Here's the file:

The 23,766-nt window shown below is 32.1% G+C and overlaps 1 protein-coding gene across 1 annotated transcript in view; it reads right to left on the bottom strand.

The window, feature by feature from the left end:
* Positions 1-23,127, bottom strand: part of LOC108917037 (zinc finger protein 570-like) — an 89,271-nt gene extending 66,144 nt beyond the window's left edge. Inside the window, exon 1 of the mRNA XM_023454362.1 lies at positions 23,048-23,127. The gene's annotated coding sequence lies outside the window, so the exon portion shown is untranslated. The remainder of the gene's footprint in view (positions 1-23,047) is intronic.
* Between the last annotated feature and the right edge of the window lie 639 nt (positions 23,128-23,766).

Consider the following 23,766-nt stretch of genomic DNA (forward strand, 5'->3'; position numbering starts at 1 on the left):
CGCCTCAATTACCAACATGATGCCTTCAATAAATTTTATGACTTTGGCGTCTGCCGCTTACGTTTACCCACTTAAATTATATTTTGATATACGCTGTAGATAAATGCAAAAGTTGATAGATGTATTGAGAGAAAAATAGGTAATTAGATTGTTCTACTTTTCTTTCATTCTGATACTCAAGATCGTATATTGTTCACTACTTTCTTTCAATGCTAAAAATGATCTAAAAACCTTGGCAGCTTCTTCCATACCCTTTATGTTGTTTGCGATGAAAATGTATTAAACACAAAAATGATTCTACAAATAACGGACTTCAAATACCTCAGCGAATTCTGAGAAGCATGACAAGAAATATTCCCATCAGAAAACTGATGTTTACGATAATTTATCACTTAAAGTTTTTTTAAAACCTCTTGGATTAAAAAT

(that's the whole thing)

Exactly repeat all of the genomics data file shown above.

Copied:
The 23,766-nt window shown below is 32.1% G+C and overlaps 1 protein-coding gene across 1 annotated transcript in view; it reads right to left on the bottom strand.

The window, feature by feature from the left end:
* Positions 1-23,127, bottom strand: part of LOC108917037 (zinc finger protein 570-like) — an 89,271-nt gene extending 66,144 nt beyond the window's left edge. Inside the window, exon 1 of the mRNA XM_023454362.1 lies at positions 23,048-23,127. The gene's annotated coding sequence lies outside the window, so the exon portion shown is untranslated. The remainder of the gene's footprint in view (positions 1-23,047) is intronic.
* Between the last annotated feature and the right edge of the window lie 639 nt (positions 23,128-23,766).

Consider the following 23,766-nt stretch of genomic DNA (forward strand, 5'->3'; position numbering starts at 1 on the left):
CGCCTCAATTACCAACATGATGCCTTCAATAAATTTTATGACTTTGGCGTCTGCCGCTTACGTTTACCCACTTAAATTATATTTTGATATACGCTGTAGATAAATGCAAAAGTTGATAGATGTATTGAGAGAAAAATAGGTAATTAGATTGTTCTACTTTTCTTTCATTCTGATACTCAAGATCGTATATTGTTCACTACTTTCTTTCAATGCTAAAAATGATCTAAAAACCTTGGCAGCTTCTTCCATACCCTTTATGTTGTTTGCGATGAAAATGTATTAAACACAAAAATGATTCTACAAATAACGGACTTCAAATACCTCAGCGAATTCTGAGAAGCATGACAAGAAATATTCCCATCAGAAAACTGATGTTTACGATAATTTATCACTTAAAGTTTTTTTAAAACCTCTTGGATTAAAAAT